On coherence, random-self-reducibility, and self-correction


We study three types of self‐reducibility that are motivated by the theory of program verification. A set A is random‐self‐reducible if one can determine whether an input x is in A by making random queries to an A‐oracle. The distribution of each query may depend only on the length of x. A set B is self‐correctable over a distribution \({\cal D}\) if one can convert a program that is correct on most of the probability mass of \({\cal D}\) to a probabilistic program that is correct everywhere. A set C is coherent if one can determine whether an input x is in C by asking questions to an oracle for C–{x}.¶We first show that adaptive coherence is more powerful than nonadaptive coherence, even if the nonadaptive querier is nonuniform. Blum et al.(1993) showed that every random‐self‐reducible function is self‐correctable. It is unknown, however, whether self‐correctability implies random‐self‐reducibility. We show, assuming a reasonable complexity‐theoretic hypothesis, that certain hard, sparse, tally sets exist, and that there is a self‐correctable function which is not random‐self‐reducible. For easily samplable distributions, however, we show that constructing a self‐correctable function that is not random‐self‐reducible is as hard as proving that P is different from PP.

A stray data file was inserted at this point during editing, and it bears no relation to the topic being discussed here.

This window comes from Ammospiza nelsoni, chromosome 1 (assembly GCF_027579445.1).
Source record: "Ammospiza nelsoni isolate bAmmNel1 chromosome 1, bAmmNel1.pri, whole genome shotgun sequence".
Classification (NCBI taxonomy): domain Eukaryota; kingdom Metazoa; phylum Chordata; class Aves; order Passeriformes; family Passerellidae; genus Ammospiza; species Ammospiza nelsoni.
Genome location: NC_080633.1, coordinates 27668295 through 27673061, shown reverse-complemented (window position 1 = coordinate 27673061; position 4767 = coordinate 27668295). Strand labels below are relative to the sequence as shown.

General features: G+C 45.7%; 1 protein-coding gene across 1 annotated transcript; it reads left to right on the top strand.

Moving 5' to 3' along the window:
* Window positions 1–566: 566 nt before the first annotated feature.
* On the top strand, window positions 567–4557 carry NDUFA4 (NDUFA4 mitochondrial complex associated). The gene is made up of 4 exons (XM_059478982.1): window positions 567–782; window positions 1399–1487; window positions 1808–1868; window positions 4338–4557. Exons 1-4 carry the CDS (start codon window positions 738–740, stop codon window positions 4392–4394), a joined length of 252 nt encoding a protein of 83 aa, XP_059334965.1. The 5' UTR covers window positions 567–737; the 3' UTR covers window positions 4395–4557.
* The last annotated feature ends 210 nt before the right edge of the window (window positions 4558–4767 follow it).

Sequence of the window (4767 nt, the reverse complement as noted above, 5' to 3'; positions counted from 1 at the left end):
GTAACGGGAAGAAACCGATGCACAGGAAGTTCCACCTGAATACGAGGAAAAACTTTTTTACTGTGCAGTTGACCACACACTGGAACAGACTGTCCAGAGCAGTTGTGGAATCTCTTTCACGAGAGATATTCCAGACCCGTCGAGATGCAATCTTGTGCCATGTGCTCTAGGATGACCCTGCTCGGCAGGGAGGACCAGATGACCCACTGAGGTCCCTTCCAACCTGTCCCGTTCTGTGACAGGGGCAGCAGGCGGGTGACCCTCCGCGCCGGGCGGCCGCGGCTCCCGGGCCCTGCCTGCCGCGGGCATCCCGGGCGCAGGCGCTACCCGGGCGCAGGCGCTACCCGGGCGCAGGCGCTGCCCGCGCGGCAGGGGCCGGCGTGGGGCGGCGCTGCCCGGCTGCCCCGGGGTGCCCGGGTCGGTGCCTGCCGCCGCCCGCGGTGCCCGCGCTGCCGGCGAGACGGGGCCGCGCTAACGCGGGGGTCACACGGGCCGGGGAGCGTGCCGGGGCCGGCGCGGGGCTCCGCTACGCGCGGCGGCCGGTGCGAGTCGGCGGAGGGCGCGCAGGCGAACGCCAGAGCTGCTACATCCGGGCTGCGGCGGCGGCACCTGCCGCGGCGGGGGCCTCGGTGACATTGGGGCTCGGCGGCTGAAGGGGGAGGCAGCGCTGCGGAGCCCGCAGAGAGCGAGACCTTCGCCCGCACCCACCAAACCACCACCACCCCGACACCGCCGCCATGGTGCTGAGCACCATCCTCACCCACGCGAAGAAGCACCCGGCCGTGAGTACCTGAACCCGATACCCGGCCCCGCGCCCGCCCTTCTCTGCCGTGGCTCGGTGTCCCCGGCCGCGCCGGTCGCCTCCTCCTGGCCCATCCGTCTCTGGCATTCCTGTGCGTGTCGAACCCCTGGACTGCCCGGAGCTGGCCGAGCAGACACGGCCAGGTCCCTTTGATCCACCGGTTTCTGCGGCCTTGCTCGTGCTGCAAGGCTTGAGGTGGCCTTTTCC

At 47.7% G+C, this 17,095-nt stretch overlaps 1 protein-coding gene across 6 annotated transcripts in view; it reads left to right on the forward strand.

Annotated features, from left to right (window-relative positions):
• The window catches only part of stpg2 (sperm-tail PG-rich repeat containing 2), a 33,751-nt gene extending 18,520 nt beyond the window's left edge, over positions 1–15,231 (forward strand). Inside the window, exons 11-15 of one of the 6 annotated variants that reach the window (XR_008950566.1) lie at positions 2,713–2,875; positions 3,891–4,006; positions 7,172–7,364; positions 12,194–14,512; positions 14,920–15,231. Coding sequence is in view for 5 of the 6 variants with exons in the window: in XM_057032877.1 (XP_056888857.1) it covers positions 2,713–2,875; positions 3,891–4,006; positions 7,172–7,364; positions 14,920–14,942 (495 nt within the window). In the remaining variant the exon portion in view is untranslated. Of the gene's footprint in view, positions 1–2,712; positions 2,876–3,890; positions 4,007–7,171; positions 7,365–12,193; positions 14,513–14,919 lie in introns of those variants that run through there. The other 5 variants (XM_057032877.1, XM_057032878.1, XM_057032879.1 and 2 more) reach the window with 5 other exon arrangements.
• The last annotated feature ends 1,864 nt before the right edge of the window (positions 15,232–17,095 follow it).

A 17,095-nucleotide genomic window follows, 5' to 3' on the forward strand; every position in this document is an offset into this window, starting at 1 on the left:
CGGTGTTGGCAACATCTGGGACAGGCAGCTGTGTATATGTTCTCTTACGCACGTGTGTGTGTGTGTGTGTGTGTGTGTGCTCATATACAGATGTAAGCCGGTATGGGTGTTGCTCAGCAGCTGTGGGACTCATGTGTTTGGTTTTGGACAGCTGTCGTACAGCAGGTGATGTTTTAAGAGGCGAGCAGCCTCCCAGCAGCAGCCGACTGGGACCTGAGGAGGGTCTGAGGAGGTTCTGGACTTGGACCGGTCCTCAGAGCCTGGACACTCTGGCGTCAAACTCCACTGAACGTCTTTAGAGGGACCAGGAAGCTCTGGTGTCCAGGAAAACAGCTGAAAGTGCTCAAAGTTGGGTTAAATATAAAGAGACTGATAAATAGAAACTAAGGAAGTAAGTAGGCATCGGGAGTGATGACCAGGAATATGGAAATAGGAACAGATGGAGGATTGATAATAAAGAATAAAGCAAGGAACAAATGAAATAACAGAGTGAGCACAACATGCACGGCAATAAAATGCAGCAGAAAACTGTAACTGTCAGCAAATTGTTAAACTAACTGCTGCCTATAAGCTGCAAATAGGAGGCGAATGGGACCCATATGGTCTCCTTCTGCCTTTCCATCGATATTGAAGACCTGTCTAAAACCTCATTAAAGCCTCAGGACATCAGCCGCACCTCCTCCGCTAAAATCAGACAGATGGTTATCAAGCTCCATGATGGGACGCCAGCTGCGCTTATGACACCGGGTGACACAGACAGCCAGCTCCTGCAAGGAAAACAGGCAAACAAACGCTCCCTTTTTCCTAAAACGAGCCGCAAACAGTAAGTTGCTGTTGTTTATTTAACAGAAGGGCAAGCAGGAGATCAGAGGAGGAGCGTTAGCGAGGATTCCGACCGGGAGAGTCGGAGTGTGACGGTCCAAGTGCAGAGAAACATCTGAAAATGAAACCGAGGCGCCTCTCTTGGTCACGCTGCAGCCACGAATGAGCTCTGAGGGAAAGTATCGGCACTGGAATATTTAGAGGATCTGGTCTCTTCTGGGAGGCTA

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Received: 14 June, 1996

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Feigenbaum, J., Fortnow, L., Laplante, S. et al. On coherence, random-self-reducibility, and self-correction. Comput. complex. 7, 174–191 (1998). https://doi.org/10.1007/s000370050009

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  • Key words. self‐reducibility; self‐correction; coherence.